The past year in science has been nothing short of tumultuous, with COVID-19 completely halting some scientific endeavors and accelerating others. Regardless, the year will be remembered for a variety of advancements — from space discoveries to vaccine development. And if this year has proven anything, it’s that it's going to be difficult to predict anything for 2021.
First, let's recap some highlights from 2020:
One of the largest scientific feats this year was the rapid development of a vaccine for COVID-19. The research on the virus itself will go down as one of the most collaborative biomedical efforts performed to date, some of which was spearheaded right here on UNC’s campus. The vaccines currently in the news mark the first clinical uses of an mRNA vaccine, which utilizes the understanding of the virus's structure to push the human body to produce protective antibodies against the virus.
While vaccines like these have been in development for over a decade, only 12 mRNA vaccines have ever made it to human trials, and none were approved. However, given the speed of its development, it has been pushed to emergency use for COVID-19 by Moderna and Pfizer, at shocking rates of over 90 percent efficiency — proving a huge win for drug development and strong implications for its use in the future.
Improvement of artificial intelligence
Google DeepMind has been in the news twice this year for immense breakthroughs in health and biology. Earlier this year, it was evaluated as a tool to spot cases of breast cancer, and the system was trained on over 30,000 mammography images in the U.S. and the U.K.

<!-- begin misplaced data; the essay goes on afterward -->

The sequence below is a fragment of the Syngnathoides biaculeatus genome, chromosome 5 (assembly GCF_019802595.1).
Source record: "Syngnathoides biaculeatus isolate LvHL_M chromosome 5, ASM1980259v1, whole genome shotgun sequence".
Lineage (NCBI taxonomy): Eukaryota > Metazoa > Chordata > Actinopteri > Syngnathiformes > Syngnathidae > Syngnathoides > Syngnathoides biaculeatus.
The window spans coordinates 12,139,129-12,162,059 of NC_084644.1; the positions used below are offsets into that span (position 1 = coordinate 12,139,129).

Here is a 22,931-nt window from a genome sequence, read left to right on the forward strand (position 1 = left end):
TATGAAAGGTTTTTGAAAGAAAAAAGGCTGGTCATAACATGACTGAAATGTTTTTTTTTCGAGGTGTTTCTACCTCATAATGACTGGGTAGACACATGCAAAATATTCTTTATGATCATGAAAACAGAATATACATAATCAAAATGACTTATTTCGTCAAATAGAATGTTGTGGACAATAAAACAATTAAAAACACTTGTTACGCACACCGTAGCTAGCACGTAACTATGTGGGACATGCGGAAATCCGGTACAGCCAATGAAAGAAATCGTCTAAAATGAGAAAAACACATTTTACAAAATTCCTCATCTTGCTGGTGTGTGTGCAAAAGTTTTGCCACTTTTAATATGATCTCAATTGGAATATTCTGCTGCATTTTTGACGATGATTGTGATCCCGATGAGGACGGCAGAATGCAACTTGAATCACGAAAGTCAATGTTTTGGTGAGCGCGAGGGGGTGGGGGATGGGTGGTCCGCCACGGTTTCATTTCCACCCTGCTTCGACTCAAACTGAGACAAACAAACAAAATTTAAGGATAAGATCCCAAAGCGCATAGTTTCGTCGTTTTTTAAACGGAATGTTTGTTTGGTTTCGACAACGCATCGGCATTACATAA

DeepMind was able to cut the number of people incorrectly referred for further screening by 5.7 percent, while detecting 9.4 percent of potentially missed breast cancer cases. Although its success will need to be confirmed in clinical trials, it’s a significant advancement for the integration of technology into health care.
And only a few weeks ago, DeepMind’s program, known as AlphaFold, made a huge leap in solving a problem scientists have grappled with for decades: determining a protein’s 3D shape from its amino acid sequence. Understanding the shape of proteins can help pharmaceutical companies better understand viruses and the immune response, and has strong implications for quicker and advanced drug discovery.